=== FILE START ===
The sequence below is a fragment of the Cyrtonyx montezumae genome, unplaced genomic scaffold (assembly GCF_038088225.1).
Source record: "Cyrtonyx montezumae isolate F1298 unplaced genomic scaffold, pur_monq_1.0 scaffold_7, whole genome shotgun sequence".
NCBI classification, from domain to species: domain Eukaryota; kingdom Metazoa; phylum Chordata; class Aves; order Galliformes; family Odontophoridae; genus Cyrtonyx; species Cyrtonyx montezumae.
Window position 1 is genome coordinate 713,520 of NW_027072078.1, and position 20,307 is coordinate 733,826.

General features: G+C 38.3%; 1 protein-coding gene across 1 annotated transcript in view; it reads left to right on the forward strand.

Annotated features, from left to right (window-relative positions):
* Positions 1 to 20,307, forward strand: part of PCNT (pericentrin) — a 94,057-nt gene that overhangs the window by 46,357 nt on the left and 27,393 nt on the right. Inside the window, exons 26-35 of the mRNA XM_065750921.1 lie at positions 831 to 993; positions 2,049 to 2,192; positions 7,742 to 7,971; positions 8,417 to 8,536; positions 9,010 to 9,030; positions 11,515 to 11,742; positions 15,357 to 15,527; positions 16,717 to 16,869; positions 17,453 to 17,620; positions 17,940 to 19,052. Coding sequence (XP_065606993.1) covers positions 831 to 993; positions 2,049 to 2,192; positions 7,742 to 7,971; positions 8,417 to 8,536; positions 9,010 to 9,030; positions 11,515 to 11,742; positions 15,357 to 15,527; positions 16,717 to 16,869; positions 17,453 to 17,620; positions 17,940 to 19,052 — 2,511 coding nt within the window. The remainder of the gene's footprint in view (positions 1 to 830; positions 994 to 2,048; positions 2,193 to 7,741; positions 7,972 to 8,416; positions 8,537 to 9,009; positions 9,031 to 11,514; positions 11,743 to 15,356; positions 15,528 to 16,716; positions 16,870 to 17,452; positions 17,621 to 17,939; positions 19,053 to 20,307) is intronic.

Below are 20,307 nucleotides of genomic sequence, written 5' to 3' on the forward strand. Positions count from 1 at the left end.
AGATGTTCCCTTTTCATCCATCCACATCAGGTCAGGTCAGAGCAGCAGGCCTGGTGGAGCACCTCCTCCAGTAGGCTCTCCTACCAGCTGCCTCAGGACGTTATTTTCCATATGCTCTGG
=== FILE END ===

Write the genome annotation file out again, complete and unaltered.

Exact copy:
The sequence below is a fragment of the Cyrtonyx montezumae genome, unplaced genomic scaffold (assembly GCF_038088225.1).
Source record: "Cyrtonyx montezumae isolate F1298 unplaced genomic scaffold, pur_monq_1.0 scaffold_7, whole genome shotgun sequence".
NCBI classification, from domain to species: domain Eukaryota; kingdom Metazoa; phylum Chordata; class Aves; order Galliformes; family Odontophoridae; genus Cyrtonyx; species Cyrtonyx montezumae.
Window position 1 is genome coordinate 713,520 of NW_027072078.1, and position 20,307 is coordinate 733,826.

General features: G+C 38.3%; 1 protein-coding gene across 1 annotated transcript in view; it reads left to right on the forward strand.

Annotated features, from left to right (window-relative positions):
* Positions 1 to 20,307, forward strand: part of PCNT (pericentrin) — a 94,057-nt gene that overhangs the window by 46,357 nt on the left and 27,393 nt on the right. Inside the window, exons 26-35 of the mRNA XM_065750921.1 lie at positions 831 to 993; positions 2,049 to 2,192; positions 7,742 to 7,971; positions 8,417 to 8,536; positions 9,010 to 9,030; positions 11,515 to 11,742; positions 15,357 to 15,527; positions 16,717 to 16,869; positions 17,453 to 17,620; positions 17,940 to 19,052. Coding sequence (XP_065606993.1) covers positions 831 to 993; positions 2,049 to 2,192; positions 7,742 to 7,971; positions 8,417 to 8,536; positions 9,010 to 9,030; positions 11,515 to 11,742; positions 15,357 to 15,527; positions 16,717 to 16,869; positions 17,453 to 17,620; positions 17,940 to 19,052 — 2,511 coding nt within the window. The remainder of the gene's footprint in view (positions 1 to 830; positions 994 to 2,048; positions 2,193 to 7,741; positions 7,972 to 8,416; positions 8,537 to 9,009; positions 9,031 to 11,514; positions 11,743 to 15,356; positions 15,528 to 16,716; positions 16,870 to 17,452; positions 17,621 to 17,939; positions 19,053 to 20,307) is intronic.

Below are 20,307 nucleotides of genomic sequence, written 5' to 3' on the forward strand. Positions count from 1 at the left end.
AGATGTTCCCTTTTCATCCATCCACATCAGGTCAGGTCAGAGCAGCAGGCCTGGTGGAGCACCTCCTCCAGTAGGCTCTCCTACCAGCTGCCTCAGGACGTTATTTTCCATATGCTCTGG